General News of Monday, 26 January 2015
The ‘No Verification No Vote’ – NVNV – policy implemented by the Electoral Commission in the 2012 elections created a lot of problems for peasant farmers and fishermen in the country, Dr Kwesi Jonah of the Institute of Democratic Governance (IDEG) has said.
The NVNV was agreed by all the political parties with the EC as a means of ensuring that voters will not cast their ballot for more than once.
However, the biometric system of verification could not capture the biometric data of some people whose fingerprints had worn out as a result of trauma.
The NVNV policy is one of the many reforms suggested for review by various Civil Society Groups and political parties following the 2012 election review case at the Supreme Court.
The Electoral Commission (EC), last week announced a 10-member committee to examine all proposals it received for changes to the country’s electoral process.
The committee, chaired by a Deputy Chairperson of the EC, Mrs Georgina Opoku Amankwaa, will, among other issues, examine the principle of “no verification, no vote” as it currently pertains in the country’s election law.
EC Chairman Dr Kwadwo Afari-Gyan, recently suggested to the Committee to critically examine the NVNV policy as the nation goes into another general elections in 2016.
Speaking to Kafui Dey on Morning Starr Monday January 23, 2015, Dr Jonah said such examination of the policy was necessary because it created a lot of problems for farmers, in particular.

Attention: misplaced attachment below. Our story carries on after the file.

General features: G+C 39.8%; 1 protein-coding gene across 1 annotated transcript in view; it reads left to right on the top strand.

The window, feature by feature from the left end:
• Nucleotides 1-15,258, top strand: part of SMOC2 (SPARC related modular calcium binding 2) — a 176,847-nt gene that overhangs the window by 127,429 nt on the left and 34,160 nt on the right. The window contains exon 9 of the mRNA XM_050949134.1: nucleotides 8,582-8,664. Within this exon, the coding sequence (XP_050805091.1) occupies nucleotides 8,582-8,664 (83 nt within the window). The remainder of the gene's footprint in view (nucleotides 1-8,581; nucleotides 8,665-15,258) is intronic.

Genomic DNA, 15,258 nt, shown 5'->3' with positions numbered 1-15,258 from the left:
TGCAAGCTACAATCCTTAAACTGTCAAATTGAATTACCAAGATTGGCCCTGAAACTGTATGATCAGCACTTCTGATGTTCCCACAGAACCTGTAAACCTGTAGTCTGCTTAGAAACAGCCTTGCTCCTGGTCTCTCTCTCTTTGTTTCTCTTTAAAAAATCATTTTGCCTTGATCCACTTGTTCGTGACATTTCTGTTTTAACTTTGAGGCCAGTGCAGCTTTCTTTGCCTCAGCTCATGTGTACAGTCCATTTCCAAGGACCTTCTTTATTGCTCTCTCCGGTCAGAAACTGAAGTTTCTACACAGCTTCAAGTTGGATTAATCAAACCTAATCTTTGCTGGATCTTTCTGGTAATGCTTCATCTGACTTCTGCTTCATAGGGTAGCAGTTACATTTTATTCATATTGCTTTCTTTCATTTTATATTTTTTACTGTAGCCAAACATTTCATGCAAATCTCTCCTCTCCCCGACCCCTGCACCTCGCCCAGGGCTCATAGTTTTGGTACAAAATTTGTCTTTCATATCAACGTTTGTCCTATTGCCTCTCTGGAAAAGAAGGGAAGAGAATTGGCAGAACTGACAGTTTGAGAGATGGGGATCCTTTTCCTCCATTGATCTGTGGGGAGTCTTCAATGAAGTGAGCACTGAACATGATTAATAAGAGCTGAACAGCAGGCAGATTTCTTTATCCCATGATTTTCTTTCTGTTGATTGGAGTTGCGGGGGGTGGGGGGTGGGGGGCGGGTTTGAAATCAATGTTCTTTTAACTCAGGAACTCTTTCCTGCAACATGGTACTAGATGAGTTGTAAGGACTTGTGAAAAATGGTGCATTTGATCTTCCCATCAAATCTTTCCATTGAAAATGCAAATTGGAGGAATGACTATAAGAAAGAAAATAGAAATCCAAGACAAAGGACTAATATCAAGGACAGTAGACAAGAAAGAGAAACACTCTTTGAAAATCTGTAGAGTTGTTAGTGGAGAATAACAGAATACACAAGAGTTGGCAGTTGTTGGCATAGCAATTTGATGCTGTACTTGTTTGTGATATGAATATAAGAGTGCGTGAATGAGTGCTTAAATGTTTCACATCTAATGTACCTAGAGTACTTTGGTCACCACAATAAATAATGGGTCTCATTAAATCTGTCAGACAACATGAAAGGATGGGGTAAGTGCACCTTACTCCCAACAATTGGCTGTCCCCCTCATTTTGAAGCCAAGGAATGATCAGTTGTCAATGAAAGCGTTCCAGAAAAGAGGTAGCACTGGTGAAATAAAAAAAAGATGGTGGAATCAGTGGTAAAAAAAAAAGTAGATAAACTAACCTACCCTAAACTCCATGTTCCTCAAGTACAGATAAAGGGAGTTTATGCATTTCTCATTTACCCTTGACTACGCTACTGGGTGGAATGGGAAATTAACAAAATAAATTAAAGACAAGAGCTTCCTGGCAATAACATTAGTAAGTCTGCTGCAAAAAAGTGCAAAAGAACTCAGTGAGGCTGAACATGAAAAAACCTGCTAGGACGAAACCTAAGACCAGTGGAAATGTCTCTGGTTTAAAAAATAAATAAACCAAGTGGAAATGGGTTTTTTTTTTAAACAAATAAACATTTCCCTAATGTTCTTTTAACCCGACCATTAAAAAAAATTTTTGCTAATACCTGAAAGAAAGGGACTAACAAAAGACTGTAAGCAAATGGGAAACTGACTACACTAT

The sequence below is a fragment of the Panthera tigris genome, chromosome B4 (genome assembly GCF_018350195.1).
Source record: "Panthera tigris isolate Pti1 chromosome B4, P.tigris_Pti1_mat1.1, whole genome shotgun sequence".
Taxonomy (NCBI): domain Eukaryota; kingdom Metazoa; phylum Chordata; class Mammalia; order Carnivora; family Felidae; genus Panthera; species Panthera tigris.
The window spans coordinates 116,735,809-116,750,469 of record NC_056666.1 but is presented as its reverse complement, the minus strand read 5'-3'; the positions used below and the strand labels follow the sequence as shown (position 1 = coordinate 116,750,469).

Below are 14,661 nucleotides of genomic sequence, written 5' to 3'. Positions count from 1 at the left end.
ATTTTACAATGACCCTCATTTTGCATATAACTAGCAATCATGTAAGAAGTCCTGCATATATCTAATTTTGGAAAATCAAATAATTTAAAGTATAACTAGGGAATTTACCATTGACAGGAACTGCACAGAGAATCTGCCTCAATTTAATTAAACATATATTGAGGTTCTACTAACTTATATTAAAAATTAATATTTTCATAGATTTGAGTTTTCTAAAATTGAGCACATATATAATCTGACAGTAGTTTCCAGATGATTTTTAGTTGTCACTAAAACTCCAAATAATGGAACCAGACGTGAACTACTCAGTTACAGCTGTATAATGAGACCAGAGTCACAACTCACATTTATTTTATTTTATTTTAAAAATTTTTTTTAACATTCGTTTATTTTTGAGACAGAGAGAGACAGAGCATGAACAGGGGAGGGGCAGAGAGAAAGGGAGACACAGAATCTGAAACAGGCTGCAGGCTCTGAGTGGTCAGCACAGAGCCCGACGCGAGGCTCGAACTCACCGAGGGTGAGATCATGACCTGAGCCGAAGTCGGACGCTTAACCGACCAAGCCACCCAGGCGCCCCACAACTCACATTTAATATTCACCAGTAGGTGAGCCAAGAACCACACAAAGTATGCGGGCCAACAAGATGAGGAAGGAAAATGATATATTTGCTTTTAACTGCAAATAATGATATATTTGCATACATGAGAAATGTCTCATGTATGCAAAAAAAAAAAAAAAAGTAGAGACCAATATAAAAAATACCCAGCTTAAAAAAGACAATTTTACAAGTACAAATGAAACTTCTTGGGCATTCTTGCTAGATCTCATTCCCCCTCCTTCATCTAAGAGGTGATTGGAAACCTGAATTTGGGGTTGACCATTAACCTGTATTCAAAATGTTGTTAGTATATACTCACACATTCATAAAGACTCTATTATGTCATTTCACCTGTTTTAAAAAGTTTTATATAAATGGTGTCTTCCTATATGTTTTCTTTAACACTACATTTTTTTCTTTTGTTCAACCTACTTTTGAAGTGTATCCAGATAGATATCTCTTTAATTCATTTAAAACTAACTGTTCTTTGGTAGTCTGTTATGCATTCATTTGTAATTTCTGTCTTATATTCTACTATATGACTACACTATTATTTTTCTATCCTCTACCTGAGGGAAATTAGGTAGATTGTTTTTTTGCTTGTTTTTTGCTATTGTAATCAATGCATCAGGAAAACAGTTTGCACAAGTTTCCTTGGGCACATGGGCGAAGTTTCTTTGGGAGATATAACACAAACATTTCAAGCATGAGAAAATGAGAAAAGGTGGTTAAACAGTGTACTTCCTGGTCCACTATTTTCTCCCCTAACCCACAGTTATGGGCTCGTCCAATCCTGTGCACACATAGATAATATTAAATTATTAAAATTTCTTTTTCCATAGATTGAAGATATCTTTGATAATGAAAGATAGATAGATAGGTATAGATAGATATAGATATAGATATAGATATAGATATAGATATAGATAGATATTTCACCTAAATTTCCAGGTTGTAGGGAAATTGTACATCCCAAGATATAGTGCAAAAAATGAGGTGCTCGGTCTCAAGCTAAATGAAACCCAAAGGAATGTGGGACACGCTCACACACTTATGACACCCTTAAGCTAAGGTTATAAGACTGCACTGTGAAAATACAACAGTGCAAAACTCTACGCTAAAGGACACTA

“I received so many calls from the northern part of the country of people who were not able to vote. They went to wash their hands with coca cola, some washed their hands with petrol, some washed their hands with kerosene, those who were lucky, before the machine could capture them. I think it must be examined again,” he said.
Other members of the committee are: Mrs Rebecca Kabukie Adjalo and Mr Christian Owusu-Parry, both from the EC; Mr Johnson Asiedu-Nketia, General Secretary of the National Democratic Congress (NDC); Mr Peter Mac Manu, a former Chairman of the New Patriotic Party (NPP); Mr James Kwabena Bomfeh, the Director of Elections of the Convention People’s Party (CPP) and Mr Anin-Kofi Addo, the founder and Chairman of the Yes People’s Party.
The rest of the members are: Mr Kwesi Jonah, a Senior Research Fellow at Institute for Democratic Governance (IDEG); Dr Ransford Gyampoh, a Research Fellow at Institute of Economic Affairs (IEA) and Dr Franklin Oduro, the Head of Research and Programmes at the Centre for Democratic Development (CDD).
The committee is to examine all the proposals for electoral reforms submitted to the EC embodied in the publication entitled “Proposals for Electoral Reform.”
It is mandated to separate the proposals into ones that require changes into existing laws, rules and regulations and those that require changes to existing administrative procedures.
The committee is also expected to determine which proposals are worthy of adoption and indicate the form in which each change to be adopted is to be incorporated into the electoral system.
It is to submit a report on its work to the EC within three months.